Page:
Arctic sea ice reached its annual maximum extent on March 17, and joined 2015, 2016 and 2017 as the four lowest maximum extents on record, according to scientists at the NASA-supported National Snow and Ice Data Center (NSIDC) and NASA. In the video, Dr. Claire Parkinson explains how and why NASA studies Arctic sea ice.
The 2018 extent reached 5.59 million square miles, only about 23,000 square miles larger than the lowest maximum on record, in 2017.
Every year, the sea ice cover blanketing the Arctic Ocean and surrounding seas thickens and expands during the fall and winter, reaching its maximum yearly extent sometime between late February and early April. The ice then thins and shrinks during the spring and summer until it reaches its annual minimum extent in September. Arctic sea ice has been declining both during the growing and melting seasons in recent decades.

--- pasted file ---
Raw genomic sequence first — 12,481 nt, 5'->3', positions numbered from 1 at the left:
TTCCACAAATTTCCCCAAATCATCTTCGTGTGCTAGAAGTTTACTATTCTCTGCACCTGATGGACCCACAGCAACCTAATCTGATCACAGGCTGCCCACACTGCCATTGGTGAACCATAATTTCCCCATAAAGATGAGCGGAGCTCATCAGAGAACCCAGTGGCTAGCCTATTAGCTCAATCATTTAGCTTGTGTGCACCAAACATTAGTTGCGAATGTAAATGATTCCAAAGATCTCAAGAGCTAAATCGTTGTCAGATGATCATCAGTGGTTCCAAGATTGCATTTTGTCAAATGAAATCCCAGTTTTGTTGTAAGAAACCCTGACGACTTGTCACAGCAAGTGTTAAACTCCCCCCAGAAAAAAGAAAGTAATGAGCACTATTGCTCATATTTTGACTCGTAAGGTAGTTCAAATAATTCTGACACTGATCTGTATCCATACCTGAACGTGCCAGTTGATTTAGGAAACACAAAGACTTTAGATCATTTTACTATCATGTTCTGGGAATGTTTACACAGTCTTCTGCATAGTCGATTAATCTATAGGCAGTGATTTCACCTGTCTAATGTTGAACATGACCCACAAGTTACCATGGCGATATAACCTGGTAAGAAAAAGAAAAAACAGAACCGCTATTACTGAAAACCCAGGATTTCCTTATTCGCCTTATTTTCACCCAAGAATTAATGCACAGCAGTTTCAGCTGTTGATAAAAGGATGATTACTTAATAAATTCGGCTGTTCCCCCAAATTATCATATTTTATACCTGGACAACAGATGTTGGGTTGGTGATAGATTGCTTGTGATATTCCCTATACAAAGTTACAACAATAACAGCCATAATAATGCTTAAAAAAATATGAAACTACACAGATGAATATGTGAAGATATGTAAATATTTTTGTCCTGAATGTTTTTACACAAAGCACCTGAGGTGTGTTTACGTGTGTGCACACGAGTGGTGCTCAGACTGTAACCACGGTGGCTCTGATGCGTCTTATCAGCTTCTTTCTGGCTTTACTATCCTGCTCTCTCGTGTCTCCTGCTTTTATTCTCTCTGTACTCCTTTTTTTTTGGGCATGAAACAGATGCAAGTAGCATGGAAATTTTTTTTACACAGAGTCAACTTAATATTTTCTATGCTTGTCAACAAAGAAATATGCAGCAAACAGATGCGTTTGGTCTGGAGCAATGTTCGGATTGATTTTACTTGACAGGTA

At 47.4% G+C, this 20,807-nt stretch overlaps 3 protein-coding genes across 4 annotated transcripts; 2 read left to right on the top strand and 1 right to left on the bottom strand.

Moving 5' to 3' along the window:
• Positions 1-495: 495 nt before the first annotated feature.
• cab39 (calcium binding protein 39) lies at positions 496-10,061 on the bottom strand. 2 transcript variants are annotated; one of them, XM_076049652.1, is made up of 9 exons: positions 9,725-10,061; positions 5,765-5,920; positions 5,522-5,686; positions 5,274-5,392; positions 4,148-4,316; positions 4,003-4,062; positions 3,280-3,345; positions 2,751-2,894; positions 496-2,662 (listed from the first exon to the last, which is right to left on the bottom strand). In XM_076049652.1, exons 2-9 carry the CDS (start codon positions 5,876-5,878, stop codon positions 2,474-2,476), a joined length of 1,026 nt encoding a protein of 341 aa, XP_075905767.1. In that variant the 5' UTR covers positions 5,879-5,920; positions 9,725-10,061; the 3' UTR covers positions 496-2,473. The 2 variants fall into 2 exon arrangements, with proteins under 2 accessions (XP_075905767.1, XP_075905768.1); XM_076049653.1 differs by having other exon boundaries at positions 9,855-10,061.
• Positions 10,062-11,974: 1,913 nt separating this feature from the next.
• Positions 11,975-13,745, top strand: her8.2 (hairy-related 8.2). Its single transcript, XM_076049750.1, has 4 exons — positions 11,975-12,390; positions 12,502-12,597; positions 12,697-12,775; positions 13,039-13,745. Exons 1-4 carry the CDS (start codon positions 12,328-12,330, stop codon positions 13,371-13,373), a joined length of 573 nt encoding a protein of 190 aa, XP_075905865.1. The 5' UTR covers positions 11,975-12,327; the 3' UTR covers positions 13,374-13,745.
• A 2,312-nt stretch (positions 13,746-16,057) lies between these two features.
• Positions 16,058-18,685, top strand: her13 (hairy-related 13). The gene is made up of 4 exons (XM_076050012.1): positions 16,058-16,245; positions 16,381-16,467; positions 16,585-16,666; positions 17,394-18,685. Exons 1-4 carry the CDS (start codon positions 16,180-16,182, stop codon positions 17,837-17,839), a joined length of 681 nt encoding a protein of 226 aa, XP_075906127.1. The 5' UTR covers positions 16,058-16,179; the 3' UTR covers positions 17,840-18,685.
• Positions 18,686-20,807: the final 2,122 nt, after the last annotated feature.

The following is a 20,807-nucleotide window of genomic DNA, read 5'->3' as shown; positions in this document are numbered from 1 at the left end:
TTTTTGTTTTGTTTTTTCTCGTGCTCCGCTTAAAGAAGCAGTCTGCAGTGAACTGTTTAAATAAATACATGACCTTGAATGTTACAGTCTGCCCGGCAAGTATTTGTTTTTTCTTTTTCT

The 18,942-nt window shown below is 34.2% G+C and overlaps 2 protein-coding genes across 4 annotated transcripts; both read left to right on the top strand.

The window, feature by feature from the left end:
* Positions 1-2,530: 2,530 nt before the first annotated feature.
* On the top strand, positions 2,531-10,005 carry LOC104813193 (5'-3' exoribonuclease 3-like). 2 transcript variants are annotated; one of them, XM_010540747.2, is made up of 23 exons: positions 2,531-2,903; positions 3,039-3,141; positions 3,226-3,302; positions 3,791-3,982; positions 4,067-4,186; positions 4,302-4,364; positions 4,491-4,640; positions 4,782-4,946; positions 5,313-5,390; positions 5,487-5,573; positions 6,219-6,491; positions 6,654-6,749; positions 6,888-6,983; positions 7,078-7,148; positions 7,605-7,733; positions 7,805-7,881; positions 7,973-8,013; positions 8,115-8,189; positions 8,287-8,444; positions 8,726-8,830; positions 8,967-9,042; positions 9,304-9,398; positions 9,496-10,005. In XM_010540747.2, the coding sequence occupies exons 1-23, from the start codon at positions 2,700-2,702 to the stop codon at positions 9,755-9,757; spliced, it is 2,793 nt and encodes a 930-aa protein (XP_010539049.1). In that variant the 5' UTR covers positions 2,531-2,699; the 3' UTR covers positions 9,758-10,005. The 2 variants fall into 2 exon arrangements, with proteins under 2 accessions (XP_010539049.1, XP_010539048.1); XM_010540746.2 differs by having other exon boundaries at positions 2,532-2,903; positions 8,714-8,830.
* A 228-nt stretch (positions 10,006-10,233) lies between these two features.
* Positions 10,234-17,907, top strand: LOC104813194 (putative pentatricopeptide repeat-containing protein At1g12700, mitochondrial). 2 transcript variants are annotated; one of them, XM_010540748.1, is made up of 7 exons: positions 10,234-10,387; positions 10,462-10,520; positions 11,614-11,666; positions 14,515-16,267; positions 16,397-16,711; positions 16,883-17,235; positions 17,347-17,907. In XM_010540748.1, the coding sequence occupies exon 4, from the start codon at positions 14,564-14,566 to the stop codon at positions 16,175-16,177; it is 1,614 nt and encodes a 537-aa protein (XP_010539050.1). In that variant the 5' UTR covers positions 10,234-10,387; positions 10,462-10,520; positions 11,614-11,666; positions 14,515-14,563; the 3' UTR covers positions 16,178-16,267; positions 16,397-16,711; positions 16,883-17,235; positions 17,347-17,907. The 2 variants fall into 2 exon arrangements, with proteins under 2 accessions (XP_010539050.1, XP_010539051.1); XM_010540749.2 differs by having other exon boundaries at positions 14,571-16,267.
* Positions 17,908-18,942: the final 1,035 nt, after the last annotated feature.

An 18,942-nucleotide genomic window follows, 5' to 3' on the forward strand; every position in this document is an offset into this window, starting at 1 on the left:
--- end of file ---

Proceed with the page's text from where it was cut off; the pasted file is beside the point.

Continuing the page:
Claire Parkinson, senior climate scientist at NASA’s Goddard Space Flight Center in Greenbelt, Maryland, explains:
The Arctic sea ice cover continues to be in a decreasing trend and this is connected to the ongoing warming of the Arctic. It’s a two-way street: the warming means less ice is going to form and more ice is going to melt, but also, because there’s less ice, less of the sun’s incident solar radiation is reflected off, and this contributes to the warming.
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